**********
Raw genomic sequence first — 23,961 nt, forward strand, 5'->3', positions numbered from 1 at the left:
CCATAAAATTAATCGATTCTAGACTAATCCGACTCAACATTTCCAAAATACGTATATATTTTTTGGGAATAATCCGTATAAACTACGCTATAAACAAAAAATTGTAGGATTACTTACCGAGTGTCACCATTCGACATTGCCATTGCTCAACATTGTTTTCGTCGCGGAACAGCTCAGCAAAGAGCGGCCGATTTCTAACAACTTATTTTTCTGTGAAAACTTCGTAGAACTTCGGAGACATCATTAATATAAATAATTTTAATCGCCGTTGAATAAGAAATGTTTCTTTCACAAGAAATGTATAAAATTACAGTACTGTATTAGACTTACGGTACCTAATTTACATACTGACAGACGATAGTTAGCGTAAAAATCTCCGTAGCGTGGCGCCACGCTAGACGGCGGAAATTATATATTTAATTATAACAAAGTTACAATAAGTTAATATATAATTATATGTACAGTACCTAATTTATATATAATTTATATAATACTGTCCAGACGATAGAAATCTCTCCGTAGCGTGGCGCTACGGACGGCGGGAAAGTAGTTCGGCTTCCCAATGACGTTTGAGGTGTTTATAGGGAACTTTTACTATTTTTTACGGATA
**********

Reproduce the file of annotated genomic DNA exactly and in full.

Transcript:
Raw genomic sequence first — 23,961 nt, forward strand, 5'->3', positions numbered from 1 at the left:
CCATAAAATTAATCGATTCTAGACTAATCCGACTCAACATTTCCAAAATACGTATATATTTTTTGGGAATAATCCGTATAAACTACGCTATAAACAAAAAATTGTAGGATTACTTACCGAGTGTCACCATTCGACATTGCCATTGCTCAACATTGTTTTCGTCGCGGAACAGCTCAGCAAAGAGCGGCCGATTTCTAACAACTTATTTTTCTGTGAAAACTTCGTAGAACTTCGGAGACATCATTAATATAAATAATTTTAATCGCCGTTGAATAAGAAATGTTTCTTTCACAAGAAATGTATAAAATTACAGTACTGTATTAGACTTACGGTACCTAATTTACATACTGACAGACGATAGTTAGCGTAAAAATCTCCGTAGCGTGGCGCCACGCTAGACGGCGGAAATTATATATTTAATTATAACAAAGTTACAATAAGTTAATATATAATTATATGTACAGTACCTAATTTATATATAATTTATATAATACTGTCCAGACGATAGAAATCTCTCCGTAGCGTGGCGCTACGGACGGCGGGAAAGTAGTTCGGCTTCCCAATGACGTTTGAGGTGTTTATAGGGAACTTTTACTATTTTTTACGGATA